Because you never instantiate an Entity you don't really have to worry about class Entity body. What you have to worry about is Customer, Manager, Movie, TVPlan, etc. implementation. Lets take Customer as an example.

In line 8 you instantiate a new Customer, passing six Strings to the constructor. That means you have to implement a class called Customer that has a constructor accepting six Strings as arguments (and extend Entity class !)

Like this:



Now your line 8 became valid because the class Customer is an Entity (class Customer extends Entity) so you can pass it to your HashMap and you created a constructor that accepts your arguments from line 8. Try to do this with your others instantiations.
 
Tony McManus
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Piet Souris wrote:hi Tony,

are you sure that you have your HashMaps correct? They all have this 'Entity' as value, but if I follow
your code, then this 'Entity' can be a lot of different things. Ranging from Customer to LiveEvent
and Movie.

The 'Entity' class that you define is not suitable for a Customer, for instance.
Now, if you must do it this way, then maybe it is wise to just
define an interface 'Entity', with no methods, and then define separate classes for
whatever you want to store in the hashmaps. These classes all should then
implement this empty interface.

But the danger of this is that you then easily can put a Movie in your 'users' map.

Greetz,
Piet


Piet - thanks for trying to help. The code is from my prof, so it's legit...just missing something (that I obviously can't figure out). It's an online course through a very reputable university, but the guy isn't very good about responding when people need help .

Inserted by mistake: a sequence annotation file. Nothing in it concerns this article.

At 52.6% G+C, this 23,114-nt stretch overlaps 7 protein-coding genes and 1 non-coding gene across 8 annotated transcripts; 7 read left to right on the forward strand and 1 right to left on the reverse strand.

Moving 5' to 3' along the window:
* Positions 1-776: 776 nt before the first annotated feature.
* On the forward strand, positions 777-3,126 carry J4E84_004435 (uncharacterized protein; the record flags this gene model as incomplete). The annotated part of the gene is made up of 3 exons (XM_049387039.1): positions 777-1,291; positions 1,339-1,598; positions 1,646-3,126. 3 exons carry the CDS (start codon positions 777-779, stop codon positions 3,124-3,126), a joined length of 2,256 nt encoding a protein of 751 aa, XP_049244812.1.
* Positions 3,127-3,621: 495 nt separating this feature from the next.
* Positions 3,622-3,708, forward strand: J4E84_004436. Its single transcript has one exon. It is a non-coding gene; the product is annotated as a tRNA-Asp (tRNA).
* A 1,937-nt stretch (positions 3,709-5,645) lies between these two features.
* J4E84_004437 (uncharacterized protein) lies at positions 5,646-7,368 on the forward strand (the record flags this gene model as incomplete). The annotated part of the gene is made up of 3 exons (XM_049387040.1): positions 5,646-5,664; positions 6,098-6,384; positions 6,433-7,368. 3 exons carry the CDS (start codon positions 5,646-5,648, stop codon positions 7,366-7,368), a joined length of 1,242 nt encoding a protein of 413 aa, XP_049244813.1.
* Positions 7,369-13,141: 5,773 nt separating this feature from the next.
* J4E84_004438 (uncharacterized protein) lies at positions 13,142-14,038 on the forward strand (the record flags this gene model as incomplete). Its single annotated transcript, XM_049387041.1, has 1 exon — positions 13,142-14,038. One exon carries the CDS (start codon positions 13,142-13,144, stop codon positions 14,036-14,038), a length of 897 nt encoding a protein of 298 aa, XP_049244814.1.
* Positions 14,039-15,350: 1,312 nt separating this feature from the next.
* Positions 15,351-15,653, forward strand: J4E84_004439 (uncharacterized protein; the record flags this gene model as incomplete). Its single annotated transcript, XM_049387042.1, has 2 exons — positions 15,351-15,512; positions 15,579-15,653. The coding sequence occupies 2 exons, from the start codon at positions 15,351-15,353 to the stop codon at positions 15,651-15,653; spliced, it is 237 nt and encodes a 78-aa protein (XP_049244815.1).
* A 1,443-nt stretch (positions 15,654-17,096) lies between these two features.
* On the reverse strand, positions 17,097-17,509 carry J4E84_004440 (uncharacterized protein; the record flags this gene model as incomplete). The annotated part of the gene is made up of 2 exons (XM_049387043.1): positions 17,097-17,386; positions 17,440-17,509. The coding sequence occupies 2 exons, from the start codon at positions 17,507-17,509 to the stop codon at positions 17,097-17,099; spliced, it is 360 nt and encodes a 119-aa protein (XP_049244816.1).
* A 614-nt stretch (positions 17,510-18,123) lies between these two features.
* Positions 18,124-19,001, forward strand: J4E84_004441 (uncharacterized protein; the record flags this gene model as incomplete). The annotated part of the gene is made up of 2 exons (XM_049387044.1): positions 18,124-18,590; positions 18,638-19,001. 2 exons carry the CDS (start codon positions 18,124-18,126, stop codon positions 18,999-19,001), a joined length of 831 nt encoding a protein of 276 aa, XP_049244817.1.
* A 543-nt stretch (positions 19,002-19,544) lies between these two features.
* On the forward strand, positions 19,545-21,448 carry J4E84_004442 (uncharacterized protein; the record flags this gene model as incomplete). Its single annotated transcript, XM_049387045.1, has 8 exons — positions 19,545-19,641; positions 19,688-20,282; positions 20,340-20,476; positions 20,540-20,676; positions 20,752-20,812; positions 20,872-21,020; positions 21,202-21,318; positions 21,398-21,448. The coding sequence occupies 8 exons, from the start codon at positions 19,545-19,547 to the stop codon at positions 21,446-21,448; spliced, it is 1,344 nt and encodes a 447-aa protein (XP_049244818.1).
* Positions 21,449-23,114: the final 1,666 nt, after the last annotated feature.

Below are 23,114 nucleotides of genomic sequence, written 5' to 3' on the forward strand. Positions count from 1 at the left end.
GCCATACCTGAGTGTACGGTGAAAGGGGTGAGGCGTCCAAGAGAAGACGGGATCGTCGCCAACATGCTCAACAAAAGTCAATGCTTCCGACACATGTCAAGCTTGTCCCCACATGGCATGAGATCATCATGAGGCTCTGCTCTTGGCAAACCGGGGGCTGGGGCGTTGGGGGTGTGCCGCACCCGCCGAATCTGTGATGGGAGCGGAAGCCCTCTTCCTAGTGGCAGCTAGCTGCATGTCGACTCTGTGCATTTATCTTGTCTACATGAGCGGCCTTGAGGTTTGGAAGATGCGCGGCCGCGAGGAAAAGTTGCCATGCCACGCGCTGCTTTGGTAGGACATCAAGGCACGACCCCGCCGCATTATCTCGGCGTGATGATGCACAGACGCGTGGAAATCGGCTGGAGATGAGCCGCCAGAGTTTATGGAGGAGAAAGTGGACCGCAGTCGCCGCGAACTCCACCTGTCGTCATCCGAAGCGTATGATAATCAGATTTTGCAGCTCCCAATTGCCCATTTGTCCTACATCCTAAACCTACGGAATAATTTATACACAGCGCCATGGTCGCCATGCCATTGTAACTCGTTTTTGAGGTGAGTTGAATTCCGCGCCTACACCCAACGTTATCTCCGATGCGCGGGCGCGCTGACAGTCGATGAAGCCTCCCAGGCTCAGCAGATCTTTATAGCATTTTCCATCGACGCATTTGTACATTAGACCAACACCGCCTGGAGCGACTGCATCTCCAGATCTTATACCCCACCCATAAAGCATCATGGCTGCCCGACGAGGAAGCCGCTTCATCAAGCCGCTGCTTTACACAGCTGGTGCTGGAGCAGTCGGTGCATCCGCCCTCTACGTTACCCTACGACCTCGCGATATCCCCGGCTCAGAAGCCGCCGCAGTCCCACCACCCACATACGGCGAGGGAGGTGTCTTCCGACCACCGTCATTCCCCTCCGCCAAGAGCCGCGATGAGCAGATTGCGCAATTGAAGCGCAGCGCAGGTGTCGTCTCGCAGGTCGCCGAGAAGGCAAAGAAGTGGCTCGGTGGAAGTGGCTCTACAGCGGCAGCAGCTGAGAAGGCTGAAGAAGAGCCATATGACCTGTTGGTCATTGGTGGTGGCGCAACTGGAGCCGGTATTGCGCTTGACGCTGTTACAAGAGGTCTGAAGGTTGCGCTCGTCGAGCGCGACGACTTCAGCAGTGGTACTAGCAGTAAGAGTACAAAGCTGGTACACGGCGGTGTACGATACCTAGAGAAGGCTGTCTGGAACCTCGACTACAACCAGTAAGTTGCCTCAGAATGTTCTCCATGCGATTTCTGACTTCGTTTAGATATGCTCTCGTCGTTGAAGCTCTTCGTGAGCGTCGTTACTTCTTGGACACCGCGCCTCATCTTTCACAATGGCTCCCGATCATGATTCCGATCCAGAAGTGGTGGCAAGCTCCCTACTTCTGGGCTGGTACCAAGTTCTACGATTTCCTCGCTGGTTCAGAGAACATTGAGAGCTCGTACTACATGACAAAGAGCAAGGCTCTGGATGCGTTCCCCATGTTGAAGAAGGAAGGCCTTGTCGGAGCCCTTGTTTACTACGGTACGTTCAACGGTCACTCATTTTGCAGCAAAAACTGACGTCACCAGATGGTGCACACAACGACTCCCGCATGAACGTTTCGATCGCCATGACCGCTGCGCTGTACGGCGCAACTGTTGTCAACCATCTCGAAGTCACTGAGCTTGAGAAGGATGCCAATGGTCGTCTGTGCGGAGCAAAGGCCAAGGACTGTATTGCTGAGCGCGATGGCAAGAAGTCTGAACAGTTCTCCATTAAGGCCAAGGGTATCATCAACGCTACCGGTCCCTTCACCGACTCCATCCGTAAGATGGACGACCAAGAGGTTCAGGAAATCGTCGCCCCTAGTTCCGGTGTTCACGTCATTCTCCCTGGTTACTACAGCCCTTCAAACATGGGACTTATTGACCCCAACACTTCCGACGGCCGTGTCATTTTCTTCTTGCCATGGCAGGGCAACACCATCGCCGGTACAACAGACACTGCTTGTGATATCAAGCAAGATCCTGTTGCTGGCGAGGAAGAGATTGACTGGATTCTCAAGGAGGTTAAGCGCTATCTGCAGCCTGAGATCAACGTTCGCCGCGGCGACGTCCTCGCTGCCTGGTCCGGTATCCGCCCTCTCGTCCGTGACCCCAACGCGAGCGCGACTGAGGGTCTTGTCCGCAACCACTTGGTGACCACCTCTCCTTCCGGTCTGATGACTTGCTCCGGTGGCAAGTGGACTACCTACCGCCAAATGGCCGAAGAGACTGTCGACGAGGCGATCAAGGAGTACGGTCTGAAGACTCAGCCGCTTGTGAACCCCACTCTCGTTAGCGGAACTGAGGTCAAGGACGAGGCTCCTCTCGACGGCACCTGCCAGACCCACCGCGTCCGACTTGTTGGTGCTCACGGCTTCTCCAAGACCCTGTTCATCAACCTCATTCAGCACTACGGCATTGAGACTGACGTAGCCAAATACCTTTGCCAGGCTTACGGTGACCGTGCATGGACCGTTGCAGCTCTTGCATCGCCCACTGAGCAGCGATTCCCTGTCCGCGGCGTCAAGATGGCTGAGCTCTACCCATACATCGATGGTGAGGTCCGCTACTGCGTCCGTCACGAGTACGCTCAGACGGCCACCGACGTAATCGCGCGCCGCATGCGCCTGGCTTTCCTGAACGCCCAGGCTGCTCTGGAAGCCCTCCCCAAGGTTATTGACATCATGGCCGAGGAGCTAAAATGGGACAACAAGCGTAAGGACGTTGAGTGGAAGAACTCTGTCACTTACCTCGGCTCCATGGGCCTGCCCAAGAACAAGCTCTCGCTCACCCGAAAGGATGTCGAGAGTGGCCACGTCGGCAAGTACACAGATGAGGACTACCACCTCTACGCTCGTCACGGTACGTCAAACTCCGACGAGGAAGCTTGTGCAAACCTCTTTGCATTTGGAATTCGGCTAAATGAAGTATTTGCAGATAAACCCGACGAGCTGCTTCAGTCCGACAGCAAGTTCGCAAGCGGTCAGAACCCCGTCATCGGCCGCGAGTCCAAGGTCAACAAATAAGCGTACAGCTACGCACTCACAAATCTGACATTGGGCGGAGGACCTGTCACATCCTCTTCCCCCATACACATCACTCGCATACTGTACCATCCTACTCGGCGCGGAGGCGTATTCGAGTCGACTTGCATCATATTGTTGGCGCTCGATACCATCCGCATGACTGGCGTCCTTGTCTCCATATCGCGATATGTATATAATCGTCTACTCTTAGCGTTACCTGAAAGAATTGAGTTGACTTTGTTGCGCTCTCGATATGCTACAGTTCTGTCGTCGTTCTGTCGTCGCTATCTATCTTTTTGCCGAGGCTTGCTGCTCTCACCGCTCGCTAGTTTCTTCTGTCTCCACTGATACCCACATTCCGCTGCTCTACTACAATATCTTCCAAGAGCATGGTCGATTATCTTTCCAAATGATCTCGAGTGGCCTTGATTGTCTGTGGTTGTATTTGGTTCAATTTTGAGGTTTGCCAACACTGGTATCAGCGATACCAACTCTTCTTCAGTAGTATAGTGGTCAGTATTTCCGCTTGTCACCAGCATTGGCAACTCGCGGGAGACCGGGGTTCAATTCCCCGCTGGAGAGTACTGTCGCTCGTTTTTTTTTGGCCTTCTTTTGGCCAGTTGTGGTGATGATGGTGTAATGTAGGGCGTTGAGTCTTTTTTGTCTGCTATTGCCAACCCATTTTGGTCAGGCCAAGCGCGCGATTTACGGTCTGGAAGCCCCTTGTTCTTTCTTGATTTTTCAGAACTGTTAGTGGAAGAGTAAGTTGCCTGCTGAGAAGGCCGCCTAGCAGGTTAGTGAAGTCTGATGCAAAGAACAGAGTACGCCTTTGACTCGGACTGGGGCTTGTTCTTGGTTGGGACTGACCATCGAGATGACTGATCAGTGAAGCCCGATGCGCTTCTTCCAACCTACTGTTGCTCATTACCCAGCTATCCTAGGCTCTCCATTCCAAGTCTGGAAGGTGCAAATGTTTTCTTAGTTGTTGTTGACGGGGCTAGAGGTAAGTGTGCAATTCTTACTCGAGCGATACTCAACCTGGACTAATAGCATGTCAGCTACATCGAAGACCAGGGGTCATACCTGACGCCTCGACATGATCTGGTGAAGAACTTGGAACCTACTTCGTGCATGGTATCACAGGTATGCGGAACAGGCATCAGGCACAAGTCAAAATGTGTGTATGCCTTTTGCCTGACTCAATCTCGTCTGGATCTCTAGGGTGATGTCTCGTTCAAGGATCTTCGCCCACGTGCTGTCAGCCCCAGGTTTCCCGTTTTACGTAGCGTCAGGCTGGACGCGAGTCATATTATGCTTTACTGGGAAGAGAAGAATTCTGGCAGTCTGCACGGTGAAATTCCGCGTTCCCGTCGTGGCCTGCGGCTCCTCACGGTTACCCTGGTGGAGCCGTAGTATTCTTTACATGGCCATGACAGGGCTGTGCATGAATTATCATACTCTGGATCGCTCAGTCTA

Tony McManus
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Arthur Vinicius Rebelo wrote:Hi Tony,

Although you declared in HashMap instantiation that it must accept an Entity object type, afterward you never passed to your HashMap one Entity instance. You tried to pass others object types and those objects must be an Entity (i.e. extends Entity class or implement an Entity interface). Lets take the extend Entity approach.

Because you never instantiate an Entity you don't really have to worry about class Entity body. What you have to worry about is Customer, Manager, Movie, TVPlan, etc. implementation. Lets take Customer as an example.

In line 8 you instantiate a new Customer, passing six Strings to the constructor. That means you have to implement a class called Customer that has a constructor accepting six Strings as arguments (and extend Entity class !)

Like this:



Now your line 8 became valid because the class Customer is an Entity (class Customer extends Entity) so you can pass it to your HashMap and you created a constructor that accepts your arguments from line 8. Try to do this with your others instantiations.


I didn't actually understand this the first time I read it, because I'm using JavaBeans (and I didn't think beans use the 'extends' in the class). I'm allowed to use servlets in addition to beans, but frankly the organization of all of that is murky to me.

Now that i've re-read it, however, it makes a lot more sense. I'll give it a try!